The bill would allow all four-year institutions to adopt a three-year degree model as an option, especially for students ready to commit to a major early on in their college career. The programs will address which majors, eligibility criteria, incentives, and student support services.
3) Dual Enrollment (S-2624) Sweeney/ Cunningham
The bill would give college-ready high school seniors the opportunity to earn 15 college credits; with the costs split among the school district, the college, and the student. Students eligible for free or reduced price lunches would be exempt from paying.
4) Tax Deduction for Student Loans (S-2484) Gill
State income tax deductions for interest on student loans for families with joint incomes up to $160,000 or single incomes to $80,000.
5) TAG Expansion to Summer Semester (S-2621) Cunningham/Sweeney
The bill would allow eligible students to apply their TAG funding towards summer enrollment and offer an option for the three-year accelerated degree at four-year institutions.
6) Degree Caps (S-1871) Turner
The bill would require colleges and universities to cap the credit requirements at 120 credits for bachelor degrees and 60 credits for associate degrees. The bill would allow for waivers for select programs.
7) Reverse Transfer Policies (S-2618) Cunningham/Pou
Reverse transfer is the process of combining credits earned at a county college and a four-year institution for the purpose of awarding an associate degree from the county college. The bill would require all institutions of higher education to adopt uniform standards for transferring course credits and to communicate the transfer process as transcripts are exchanged and course equivalencies are discussed.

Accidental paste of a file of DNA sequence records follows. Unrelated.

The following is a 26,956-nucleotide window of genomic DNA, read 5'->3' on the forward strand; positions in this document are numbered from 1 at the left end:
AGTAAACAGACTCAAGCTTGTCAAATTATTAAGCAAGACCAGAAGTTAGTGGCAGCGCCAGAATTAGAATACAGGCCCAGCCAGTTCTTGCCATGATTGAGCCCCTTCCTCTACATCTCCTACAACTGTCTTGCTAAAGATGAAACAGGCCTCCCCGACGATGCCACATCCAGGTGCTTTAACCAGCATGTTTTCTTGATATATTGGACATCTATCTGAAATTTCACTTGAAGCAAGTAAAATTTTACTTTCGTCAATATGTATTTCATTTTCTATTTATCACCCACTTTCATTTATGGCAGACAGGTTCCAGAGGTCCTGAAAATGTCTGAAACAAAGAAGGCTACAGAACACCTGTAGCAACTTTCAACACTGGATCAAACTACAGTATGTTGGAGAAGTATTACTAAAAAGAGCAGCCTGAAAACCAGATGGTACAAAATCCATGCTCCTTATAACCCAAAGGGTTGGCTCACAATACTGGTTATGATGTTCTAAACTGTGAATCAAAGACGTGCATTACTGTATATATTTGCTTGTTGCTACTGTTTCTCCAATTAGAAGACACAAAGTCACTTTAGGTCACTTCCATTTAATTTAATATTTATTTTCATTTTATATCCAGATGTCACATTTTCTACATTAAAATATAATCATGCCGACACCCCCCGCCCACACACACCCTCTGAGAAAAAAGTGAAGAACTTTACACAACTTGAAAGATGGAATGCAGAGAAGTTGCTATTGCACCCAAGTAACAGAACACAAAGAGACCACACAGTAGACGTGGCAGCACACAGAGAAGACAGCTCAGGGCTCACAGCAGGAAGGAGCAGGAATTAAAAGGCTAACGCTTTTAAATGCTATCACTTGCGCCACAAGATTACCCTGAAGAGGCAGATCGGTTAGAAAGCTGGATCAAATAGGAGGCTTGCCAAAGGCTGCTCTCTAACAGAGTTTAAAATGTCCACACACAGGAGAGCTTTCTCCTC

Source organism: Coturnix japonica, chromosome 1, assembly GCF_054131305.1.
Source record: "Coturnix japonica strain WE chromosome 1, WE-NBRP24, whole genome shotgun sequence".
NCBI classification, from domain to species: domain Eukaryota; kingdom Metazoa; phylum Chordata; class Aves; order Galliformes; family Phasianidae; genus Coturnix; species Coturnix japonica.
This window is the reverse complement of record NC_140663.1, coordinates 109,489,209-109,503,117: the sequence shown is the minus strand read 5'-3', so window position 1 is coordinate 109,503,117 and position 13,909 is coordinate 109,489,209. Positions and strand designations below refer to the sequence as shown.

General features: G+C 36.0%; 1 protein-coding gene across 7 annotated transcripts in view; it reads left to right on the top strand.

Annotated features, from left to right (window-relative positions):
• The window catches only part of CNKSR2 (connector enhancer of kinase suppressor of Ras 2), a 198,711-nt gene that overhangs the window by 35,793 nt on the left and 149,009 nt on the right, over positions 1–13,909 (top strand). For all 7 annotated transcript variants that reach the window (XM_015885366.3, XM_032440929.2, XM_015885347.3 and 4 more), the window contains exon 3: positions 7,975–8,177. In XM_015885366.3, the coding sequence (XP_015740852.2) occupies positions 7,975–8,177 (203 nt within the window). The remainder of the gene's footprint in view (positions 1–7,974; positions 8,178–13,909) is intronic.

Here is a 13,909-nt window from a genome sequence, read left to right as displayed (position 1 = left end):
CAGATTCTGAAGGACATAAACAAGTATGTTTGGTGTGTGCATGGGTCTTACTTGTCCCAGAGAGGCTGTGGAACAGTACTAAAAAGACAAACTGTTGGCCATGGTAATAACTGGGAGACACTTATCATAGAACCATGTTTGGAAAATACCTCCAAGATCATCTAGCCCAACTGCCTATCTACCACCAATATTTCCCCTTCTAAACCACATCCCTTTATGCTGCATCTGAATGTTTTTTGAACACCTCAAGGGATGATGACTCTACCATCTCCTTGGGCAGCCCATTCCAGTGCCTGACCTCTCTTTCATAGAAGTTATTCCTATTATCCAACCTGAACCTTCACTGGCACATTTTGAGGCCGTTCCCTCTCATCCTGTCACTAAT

8) 15 Credit Strategies (S-2617) Cunningham/Sweeney
The bill would encourage students to take a full course load each semester, informing them of the costs and consequences of delayed course work. The effort could include media campaigns and financial incentives to carrying 15 credits per semester.
9) Open Text Books (S-2619) Cunningham/Cruz-Perez
The bill would encourage open resource textbooks, making available digital textbooks as a means of affordable alternatives. Additionally, the commission encourages institutions of higher education to evaluate possible ways to reduce other non-tuition costs, which may include offering more flexible options with respect to meal plans and housing.
10) 2 + 2 Resolution – SR84 Sweeney/ Cunningham
The bill would urge the establishment of additional bridge agreements between county colleges and four-year institutions of higher education.
Two additional bills to improve college financing literacy for high school students and their parents(S-990) and to expand scholarships for top students(S-991) have already been approved by the education committee.